I just got some video footage back from the last day of Tour Trials and I’ve had a chance to take a look at some of the players who earned an ‘09-‘10 exemption whom I’ve never seen throw the ball before. Over the next few days, I’m going to give my assessment of their games, tell you which established player I think they most remind me of and offer my predictions for how well I think they’ll do on Tour next season…and beyond. If you’re an Xtra Frame subscriber, I’ll also be posting video analysis (in addition to post-event interviews of each player) later this week, so be sure to check that out too.
Let’s start with the #7 qualifier, Stevie Weber (I’m skipping Tim Mack, Mitch Beasley and Joe Ciccone because most of us are already pretty familiar with their games...although if I get a ton of fan email requesting their games to be analyzed, too, I may relent).
Weber got off to a fast start at Tour Trials, leading the tournament after two days on Cheetah and Viper. After a decent showing on Chameleon for day three, Weber struggled to the finish line, averaging less than 200 each of the last two days, including a 1751 final block on the difficult Shark oil pattern.
Weber tried a number of different line and ball combinations that day, all of which pretty much yielded the same iffy results. It looked to me like no matter where he tried to play (mostly between the 3rd and 5th arrows) when he threw the ball the way he liked, it broke off high (3-6-10’s and splits), and then when he tried to move left off that the ball failed to make it back (leaving a lot of 2-pin combos). Like many modern-day power players, Weber has a high, steep backswing and quick approach, but his rev rate is a little on the low side to be considered in the bona-fide Robert Smith, Tommy Jones power player category (he looks a lot like Ronnie Russell to me, with a slightly lower rev rate). His tilt is more than the average player (and he never tried to adjust his tilt over the course of what I saw…not sure that means he’s not that good at it or if he felt like he had enough of a cushion to just play his A game and coast to the finish) which tells me that he likes to see his ball hook a lot on the backend (which may explain his struggles as this is usually not a good way to play the Shark pattern).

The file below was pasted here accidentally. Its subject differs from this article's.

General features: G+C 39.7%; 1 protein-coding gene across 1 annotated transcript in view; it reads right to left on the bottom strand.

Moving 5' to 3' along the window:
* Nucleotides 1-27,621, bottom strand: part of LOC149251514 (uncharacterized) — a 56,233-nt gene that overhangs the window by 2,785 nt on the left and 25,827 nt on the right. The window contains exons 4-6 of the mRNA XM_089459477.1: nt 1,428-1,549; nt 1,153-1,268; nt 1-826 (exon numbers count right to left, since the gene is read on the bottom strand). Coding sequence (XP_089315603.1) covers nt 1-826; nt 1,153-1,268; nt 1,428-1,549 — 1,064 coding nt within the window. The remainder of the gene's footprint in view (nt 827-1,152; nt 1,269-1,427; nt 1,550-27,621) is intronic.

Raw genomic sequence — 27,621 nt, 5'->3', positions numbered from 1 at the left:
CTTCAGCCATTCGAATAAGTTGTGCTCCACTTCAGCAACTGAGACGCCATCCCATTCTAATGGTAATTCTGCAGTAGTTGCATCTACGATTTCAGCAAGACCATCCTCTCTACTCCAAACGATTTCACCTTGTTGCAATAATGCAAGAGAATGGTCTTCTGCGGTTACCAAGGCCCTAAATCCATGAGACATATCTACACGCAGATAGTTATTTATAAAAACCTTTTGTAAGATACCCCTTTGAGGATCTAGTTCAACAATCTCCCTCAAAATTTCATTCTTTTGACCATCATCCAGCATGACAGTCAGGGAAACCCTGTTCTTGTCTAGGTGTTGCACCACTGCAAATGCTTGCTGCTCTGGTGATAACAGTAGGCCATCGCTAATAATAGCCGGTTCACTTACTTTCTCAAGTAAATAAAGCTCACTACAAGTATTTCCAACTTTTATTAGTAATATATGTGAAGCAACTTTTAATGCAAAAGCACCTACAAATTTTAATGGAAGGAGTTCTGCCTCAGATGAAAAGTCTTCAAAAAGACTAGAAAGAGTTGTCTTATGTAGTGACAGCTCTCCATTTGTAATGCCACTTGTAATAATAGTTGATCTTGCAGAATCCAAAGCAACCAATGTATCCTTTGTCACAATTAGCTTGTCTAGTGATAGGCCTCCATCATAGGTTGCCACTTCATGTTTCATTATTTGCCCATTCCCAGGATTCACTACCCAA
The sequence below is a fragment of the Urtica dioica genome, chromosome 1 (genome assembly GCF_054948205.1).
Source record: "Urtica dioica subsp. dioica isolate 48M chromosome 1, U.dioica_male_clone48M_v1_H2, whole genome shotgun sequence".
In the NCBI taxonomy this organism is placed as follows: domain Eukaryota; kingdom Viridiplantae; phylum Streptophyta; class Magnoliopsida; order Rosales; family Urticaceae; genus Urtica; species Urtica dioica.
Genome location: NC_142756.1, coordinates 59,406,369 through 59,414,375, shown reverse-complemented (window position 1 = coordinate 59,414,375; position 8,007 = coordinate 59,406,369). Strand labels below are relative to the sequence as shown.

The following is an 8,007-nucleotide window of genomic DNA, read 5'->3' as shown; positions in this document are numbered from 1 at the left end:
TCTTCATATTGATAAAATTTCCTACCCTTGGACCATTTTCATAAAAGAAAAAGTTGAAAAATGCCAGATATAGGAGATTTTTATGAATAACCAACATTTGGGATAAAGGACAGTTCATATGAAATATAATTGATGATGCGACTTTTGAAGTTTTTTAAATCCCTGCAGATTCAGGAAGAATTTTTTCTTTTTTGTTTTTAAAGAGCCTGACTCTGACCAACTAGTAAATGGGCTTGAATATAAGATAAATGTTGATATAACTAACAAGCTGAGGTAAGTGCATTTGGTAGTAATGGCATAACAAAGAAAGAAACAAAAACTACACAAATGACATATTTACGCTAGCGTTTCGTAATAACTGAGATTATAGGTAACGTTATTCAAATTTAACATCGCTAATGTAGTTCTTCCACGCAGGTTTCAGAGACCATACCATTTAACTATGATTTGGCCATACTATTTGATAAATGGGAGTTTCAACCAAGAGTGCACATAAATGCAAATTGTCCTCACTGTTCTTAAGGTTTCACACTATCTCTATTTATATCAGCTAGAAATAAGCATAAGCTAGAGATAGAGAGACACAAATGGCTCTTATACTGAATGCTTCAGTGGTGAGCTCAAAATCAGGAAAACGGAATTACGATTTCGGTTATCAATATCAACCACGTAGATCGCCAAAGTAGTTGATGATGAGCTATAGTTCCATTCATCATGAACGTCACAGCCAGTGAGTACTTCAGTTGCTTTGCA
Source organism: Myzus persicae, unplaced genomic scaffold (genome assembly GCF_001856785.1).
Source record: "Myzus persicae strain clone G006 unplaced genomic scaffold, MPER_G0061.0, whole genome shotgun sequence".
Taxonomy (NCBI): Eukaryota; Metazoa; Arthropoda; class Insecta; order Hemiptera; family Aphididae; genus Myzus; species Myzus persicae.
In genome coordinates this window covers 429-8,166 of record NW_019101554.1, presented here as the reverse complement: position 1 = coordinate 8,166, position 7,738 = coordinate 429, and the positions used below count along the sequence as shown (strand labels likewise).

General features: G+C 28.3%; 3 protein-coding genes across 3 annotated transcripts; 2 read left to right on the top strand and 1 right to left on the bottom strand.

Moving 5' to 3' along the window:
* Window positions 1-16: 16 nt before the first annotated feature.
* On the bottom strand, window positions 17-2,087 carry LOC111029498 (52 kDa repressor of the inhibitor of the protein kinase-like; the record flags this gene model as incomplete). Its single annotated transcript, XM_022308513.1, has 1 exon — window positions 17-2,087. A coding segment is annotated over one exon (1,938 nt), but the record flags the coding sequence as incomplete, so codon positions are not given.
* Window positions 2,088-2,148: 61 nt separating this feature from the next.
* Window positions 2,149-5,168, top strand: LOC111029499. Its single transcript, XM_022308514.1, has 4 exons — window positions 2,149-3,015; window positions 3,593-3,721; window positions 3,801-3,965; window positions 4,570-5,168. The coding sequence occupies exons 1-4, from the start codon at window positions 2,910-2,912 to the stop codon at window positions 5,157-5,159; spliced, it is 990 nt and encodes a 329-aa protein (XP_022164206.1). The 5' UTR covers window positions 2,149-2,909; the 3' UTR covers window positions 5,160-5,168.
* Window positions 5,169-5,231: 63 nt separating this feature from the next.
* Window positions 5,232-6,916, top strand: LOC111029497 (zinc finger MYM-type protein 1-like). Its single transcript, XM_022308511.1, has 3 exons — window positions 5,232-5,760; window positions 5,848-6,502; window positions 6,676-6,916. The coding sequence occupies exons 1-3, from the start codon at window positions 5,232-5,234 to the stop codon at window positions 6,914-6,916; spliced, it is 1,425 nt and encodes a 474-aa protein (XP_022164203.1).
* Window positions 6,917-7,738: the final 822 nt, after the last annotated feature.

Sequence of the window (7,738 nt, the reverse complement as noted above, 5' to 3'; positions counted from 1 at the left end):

He did mention in his post-tournament interview that he was pretty exhausted and that one thing he needs to work on is his physical conditioning prior to the Tour starting up in August (although to me, he looked like a pretty fit guy). He also said he was disappointed with the way he finished despite earning his exemption, which tells me he is a proud competitor. Those things should help him going into the Tour season because, based on what I saw of his game, I would say that there are quite a few players on Tour who are physically more talented. If he doesn’t improve his stamina and learn some new tricks in the off-season (i.e. changing tilt, speed or rev rate to keep the ball in a tighter zone) for playing on the Shark and Scorpion patterns, those weeks could be pretty tough. Overall, I’d say that Stevie Weber has an even money chance to earn his exemption next year, and that, with a few new tools and some hard work, could be a winner on Tour some day in the near future.